Tuesday, October 4, 2011


"Stingray" (above)

"A frame" (above)

"Flying Squirrel" (above)

Mosquitoes in Northern Yosemite July 2010 (above video)

Here is the tarp I used on the PCT and the TRT. It's the Spinn Twinn by Gossamer Gear. It's an excellent tarp in my opinion, large enough to provide plenty of space, simple, and light. I've used it in heavy rain in Oregon and Washington and stayed plenty dry. Of course, you must be smart about your decisions when it is raining to stay dry.

I usually set up the "Stingray," mostly out of laziness. Usually I'd be so dog tired at the end of the day, I had little energy left to do anything. Same proved to be true on the TRT. I've always felt the "A frame" to be the most "bomb proof." On the PCT, if I knew heavy rains were coming, I set up the A frame, and enjoyed its protection from the elements.

On the first couple of days on the TRT, I was worried. Mosquitoes were out and I did not know the extent of their ferociousness. I was doubting my shelter choice because I did not have bug netting. I did not, and was horrified of the thought of experiencing mosquitoes like I did on the PCT in Northern Yosemite in late July last year. They did not bed down in the evening and attacked all night long in swarms. Thankfully, on the TRT, the mosquitoes disappeared after the sun went down, and the couple of nights they didn't, they attacked in small numbers which made it bearable. If I am able to hike a long trail again, I will consider sewing a mosquito net onto my tarp.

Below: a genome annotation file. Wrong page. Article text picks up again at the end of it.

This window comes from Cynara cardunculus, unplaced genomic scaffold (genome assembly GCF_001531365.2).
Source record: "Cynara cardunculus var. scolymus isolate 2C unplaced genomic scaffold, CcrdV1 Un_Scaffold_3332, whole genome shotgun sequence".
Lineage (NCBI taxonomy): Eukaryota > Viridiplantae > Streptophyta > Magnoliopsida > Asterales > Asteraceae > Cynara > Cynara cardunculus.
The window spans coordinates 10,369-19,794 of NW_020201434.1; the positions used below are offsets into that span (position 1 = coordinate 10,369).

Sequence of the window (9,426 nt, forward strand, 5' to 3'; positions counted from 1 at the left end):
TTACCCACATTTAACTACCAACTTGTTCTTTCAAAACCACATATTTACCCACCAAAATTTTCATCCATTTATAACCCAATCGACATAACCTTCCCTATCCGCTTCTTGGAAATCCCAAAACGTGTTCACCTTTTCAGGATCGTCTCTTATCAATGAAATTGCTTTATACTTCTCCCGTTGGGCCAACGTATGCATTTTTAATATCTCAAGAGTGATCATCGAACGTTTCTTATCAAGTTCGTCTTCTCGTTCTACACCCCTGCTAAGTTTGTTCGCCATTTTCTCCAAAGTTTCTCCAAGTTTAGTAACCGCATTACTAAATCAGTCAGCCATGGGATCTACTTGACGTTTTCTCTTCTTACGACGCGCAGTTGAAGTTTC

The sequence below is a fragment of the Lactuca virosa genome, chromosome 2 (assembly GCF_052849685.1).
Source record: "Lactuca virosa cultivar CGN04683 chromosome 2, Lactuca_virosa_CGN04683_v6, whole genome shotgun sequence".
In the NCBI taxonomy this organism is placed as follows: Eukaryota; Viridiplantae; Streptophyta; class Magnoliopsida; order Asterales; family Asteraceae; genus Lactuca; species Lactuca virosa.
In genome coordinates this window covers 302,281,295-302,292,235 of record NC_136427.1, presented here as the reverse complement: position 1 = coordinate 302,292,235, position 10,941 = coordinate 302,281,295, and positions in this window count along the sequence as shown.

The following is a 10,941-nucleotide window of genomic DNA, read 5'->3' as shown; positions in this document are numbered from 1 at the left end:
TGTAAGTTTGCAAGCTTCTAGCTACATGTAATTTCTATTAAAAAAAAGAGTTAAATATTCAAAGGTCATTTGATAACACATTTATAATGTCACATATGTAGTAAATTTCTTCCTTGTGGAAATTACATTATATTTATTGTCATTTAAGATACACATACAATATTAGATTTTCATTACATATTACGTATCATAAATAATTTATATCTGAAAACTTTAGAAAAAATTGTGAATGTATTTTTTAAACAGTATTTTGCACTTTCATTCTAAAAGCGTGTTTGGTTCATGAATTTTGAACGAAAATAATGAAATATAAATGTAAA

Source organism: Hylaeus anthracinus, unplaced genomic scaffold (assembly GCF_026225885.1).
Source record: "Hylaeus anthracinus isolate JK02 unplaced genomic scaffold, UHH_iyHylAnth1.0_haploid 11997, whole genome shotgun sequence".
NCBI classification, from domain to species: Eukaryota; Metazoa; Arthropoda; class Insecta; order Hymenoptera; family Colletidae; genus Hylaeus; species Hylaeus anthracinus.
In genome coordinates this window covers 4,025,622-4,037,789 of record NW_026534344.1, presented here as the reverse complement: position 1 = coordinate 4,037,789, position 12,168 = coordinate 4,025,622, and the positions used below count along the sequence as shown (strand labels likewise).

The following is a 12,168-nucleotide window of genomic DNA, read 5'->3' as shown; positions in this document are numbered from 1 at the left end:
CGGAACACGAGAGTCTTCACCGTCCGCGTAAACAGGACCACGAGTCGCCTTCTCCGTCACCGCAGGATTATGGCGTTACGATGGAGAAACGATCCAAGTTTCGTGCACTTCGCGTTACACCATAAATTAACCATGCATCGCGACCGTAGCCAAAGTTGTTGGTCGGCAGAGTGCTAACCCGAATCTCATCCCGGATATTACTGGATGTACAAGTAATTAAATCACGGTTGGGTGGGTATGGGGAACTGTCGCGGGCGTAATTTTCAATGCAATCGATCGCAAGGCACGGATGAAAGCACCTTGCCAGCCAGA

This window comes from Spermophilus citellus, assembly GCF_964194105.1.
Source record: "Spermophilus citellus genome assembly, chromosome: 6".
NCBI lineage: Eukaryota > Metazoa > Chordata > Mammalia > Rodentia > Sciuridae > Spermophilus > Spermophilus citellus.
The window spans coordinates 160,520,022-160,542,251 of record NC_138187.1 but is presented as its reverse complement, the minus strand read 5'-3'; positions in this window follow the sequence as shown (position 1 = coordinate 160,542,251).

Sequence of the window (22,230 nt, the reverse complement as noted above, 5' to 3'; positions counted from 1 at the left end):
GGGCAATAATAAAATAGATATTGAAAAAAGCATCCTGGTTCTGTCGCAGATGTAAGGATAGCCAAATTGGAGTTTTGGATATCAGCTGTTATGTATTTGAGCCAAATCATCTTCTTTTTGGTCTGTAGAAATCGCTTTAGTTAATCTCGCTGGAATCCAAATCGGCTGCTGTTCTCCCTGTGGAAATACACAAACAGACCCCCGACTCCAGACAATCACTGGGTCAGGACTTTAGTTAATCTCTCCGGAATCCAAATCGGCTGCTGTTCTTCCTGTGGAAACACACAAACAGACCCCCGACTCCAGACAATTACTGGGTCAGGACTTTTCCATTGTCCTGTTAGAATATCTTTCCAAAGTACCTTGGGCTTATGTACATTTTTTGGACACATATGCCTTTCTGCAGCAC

1. Did you ever have problems in heavy rain with water on the ground running under the tarp?

  2. No, I had a larger piece of plastic on the PCT under my sleeping bag and ridge rest and folded the plastic up like a "canoe." This technique worked miracles in North Carolina. In Carolina, we used tarps with that simple blue plastic. It weighed more, but combined with an A frame and a "canoe" set up, I think I could have weathered a hurricane, that's how confident I felt about it. My current set up doesn't feel as strong and secure, but thats part of the weight sacrifice.

  3. Cool. I see it now in the third photo.

  4. To really make it really effective with a lot of rain, you can sinch the ends of the plastic like a candy wrapper, tie it with a small piece of P-cord, and then attatch it to the string at the top of the tarp which elevates the ends like a hammock. You are not suspended in the air, just the ends on both sides. The water is free to flow right underneath the plastic if a stream happens to make its way under your tarp.